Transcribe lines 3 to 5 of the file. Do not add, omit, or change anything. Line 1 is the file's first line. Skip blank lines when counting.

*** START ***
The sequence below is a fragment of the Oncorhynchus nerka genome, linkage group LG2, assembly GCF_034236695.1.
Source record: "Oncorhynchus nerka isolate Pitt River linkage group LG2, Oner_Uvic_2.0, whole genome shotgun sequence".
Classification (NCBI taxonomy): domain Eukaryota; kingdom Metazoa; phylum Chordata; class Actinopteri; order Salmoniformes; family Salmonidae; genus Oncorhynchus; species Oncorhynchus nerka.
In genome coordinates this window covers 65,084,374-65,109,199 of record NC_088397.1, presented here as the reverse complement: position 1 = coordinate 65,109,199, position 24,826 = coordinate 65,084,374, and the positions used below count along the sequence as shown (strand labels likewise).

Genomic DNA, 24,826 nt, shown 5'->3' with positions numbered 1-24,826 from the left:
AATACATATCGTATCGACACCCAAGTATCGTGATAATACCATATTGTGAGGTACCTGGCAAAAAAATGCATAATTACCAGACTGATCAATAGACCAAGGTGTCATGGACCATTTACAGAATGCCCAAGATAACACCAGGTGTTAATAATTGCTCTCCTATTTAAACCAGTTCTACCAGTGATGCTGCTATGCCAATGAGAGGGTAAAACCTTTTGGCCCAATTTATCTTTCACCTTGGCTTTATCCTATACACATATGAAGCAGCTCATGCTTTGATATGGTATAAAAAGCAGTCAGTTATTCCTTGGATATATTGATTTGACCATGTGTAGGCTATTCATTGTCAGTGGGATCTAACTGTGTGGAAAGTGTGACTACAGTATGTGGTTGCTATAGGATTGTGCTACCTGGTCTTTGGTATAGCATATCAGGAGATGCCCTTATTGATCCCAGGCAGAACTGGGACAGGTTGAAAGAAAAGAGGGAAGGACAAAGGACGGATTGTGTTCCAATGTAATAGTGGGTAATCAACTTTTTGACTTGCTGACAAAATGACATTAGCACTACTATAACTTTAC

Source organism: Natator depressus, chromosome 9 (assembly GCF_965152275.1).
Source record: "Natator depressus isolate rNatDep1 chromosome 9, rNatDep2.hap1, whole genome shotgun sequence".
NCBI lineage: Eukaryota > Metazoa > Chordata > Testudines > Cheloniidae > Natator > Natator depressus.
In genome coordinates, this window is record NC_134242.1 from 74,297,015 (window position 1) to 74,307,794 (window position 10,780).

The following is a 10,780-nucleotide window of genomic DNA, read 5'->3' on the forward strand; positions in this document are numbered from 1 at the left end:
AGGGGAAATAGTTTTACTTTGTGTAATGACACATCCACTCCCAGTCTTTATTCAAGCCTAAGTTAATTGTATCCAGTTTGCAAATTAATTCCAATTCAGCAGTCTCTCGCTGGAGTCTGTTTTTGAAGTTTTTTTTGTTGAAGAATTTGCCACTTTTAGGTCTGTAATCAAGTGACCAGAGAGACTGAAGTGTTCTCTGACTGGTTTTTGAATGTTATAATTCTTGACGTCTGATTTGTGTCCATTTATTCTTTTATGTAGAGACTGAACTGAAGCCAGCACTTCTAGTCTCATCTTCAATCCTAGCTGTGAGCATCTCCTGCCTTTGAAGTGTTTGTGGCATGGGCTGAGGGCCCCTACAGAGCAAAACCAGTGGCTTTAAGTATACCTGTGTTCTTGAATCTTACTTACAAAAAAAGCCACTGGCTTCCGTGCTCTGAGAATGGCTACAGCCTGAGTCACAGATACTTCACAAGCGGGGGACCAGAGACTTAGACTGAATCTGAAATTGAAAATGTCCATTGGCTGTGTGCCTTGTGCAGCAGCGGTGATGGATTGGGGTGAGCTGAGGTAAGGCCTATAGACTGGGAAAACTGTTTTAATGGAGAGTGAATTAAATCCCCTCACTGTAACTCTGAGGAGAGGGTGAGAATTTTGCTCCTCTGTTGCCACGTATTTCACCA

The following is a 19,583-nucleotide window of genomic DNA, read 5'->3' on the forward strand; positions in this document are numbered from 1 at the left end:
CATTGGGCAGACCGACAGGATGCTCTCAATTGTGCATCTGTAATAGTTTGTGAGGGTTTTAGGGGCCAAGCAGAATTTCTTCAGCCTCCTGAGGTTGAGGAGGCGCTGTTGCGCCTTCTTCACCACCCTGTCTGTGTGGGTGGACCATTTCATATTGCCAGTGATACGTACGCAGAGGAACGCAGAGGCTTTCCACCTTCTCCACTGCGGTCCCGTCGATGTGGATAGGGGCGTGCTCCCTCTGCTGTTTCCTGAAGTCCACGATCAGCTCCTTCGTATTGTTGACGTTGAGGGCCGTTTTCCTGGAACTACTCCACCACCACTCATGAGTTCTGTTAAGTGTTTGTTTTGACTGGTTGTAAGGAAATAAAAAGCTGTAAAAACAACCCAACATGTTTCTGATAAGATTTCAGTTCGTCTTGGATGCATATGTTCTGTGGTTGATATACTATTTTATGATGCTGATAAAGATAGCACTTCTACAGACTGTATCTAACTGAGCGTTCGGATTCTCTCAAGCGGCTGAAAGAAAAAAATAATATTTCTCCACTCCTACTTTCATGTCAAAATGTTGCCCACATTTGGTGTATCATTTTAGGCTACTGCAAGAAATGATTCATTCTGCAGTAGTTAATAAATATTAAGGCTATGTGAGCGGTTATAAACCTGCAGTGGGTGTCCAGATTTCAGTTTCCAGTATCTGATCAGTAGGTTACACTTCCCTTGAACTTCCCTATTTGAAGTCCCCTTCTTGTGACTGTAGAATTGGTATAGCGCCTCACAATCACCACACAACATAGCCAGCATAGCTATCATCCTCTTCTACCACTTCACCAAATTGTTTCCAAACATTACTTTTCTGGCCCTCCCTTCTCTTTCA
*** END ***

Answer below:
Classification (NCBI taxonomy): domain Eukaryota; kingdom Metazoa; phylum Chordata; class Actinopteri; order Salmoniformes; family Salmonidae; genus Oncorhynchus; species Oncorhynchus nerka.
In genome coordinates this window covers 65,084,374-65,109,199 of record NC_088397.1, presented here as the reverse complement: position 1 = coordinate 65,109,199, position 24,826 = coordinate 65,084,374, and the positions used below count along the sequence as shown (strand labels likewise).

Genomic DNA, 24,826 nt, shown 5'->3' with positions numbered 1-24,826 from the left: